Acute renal failure
Alternative names: Acute kidney injury, Kidney failure, Renal failure, ARF
Overview of acute renal failure
Acute renal failure (ARF) refers to the rapid decrease (within a few days to weeks) in the functioning of the kidneys resulting in an inability to clear nitrogenous wastes, concentrate urine, conserve electrolytes and maintain fluid balance in the body. This leads to accumulation of these waste products in the body, which may secondarily affect the normal functioning of the body.
Acute renal failure may be caused due to various factors that may affect the normal functioning of the kidneys at various levels such as entry, within the kidneys or at the exit.
Acute renal failure is noticed in about 1–5% of patients admitted to the hospital and in about 15–20% of patients admitted in intensive care units (ICUs). It may be mortal if left untreated.1,2
Signs and Symptoms of acute renal failure
A wide array of signs and symptoms may be noticed based on the causative factors, which are responsible for ARF.
Some of these features may also be helpful in pointing out the underlying cause of ARF. Symptoms related to the underlying disorders may be the only initial features of renal failure.
The specific symptoms of ARF vary with the severity of the condition and can include:
- Decreased urination (oliguria)
- Weight gain
- Swelling of the feet, ankle (ankle edema) and legs
- Loss of appetite (anorexia)
- Nausea and vomiting
Causes of acute renal failure
Diagnosis of acute renal failure
The diagnosis of the cause of ARF is based on
- Comprehensive review of the history of the condition
- The signs and symptoms observed
- Physical examination
- Specific investigations
A history of burns, diarrhea, consumption of certain medications or other similar features that result in excessive fluid loss can project the pre-renal cause while some of the symptoms such as fever can point at an infectious cause.
The doctor may perform a physical examination to confirm or rule out the underlying disorders that may have resulted in ARF.
The list of laboratory tests can include various tests such as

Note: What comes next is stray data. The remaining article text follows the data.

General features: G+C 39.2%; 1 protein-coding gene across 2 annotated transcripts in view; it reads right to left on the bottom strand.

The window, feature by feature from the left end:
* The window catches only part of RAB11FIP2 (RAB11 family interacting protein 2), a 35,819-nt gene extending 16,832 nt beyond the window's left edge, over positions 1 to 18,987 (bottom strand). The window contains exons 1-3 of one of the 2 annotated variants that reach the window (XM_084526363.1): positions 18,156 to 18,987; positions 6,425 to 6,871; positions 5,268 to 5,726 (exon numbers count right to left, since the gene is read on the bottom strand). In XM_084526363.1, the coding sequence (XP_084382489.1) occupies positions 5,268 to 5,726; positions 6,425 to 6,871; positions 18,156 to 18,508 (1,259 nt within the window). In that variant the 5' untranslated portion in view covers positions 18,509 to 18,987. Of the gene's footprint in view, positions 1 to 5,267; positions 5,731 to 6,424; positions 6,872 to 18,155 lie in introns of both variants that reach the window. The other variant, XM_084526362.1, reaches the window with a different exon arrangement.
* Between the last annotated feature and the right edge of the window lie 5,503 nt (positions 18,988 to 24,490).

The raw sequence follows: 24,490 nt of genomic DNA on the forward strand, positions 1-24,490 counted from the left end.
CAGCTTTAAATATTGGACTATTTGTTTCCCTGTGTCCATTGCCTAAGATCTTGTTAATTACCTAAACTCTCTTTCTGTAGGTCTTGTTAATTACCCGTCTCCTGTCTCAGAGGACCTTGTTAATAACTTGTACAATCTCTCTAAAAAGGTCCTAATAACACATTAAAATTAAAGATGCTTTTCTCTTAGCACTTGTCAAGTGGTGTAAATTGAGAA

- Complete blood cell count
- Estimation of levels of blood urea nitrogen and creatinine
- Urinalysis with microscopy and estimation of urine electrolytes
Kidney function tests
These tests are useful in pointing out the cause of renal failure and also assess the severity of the condition.
Following imaging studies may be advised in certain instances along with renal biopsy.
- Doppler studies
- Nuclear scans
- Renal angiography
Treatment of acute renal failure
The main aims of the treatment are to prevent death, remove the cause of renal failure and to prevent permanent damage to the kidneys.
The dosing schedules of the medications that would have caused ARF are readjusted. The underlying conditions or disorders are treated appropriately.
An increase in the potassium levels in the body (hyperkalemia) is one of the main concerns and this may be rectified with the administration of medications such as insulin with glucose, β2-adrenergic agonists or sodium bicarbonate.
Other appropriate medications based on the causative factor and the severity of the condition may be administered. Hemodialysis may be advised in severe cases of hyperkalemia.
The affected individual is usually advised to restrict the water and fluid intake according to the level of functioning of the kidneys. A diet rich with carbohydrates and low in protein, salt and potassium is recommended in order to prevent the load on the kidneys.
With effective treatment, the kidneys can return to their normal functioning ability however this is dependent on various factors such as the age of the individual, severity of the underlying condition and the damage to the kidneys.3,4
Complications of acute renal failure
The most severe complication in cases of ARF is death. If left untreated, ARF can progress to become a long-term disorder termed as chronic renal failure that may further be associated various other complications and permanent damage to the kidneys.
Altered functioning of the heart and nervous systems are some of the other complications.
Prevention of acute renal failure
Although ARF cannot be prevented in many instances, proper management of cases involving burns and other causes of fluid loss can prevent the occurrence of ARF in such individuals. Careful administration of drugs that are toxic to the kidneys can prevent kidney damage.
Written by: healthplus24.com team
Date last updated: December 10, 2014
You May Also Like To Read
1. Schrier RW, Wang W, Poole B, Mitra A. Acute renal failure: Definitions, diagnosis, pathogenesis, and therapy. J Clin Invest. 2004; 114: 5–14.
2. Kellum J, Leblanc M, Venkataraman R. Acute renal failure. Am Fam Physician. 2007; 76(3).
3. Needham E. Management of acute renal failure. Am Fam Physician. 2005; 72: 1739–1746.
4. Fry AC, Farrington K. Management of acute renal failure. Postgrad Med J. 2006; 82; 106–116.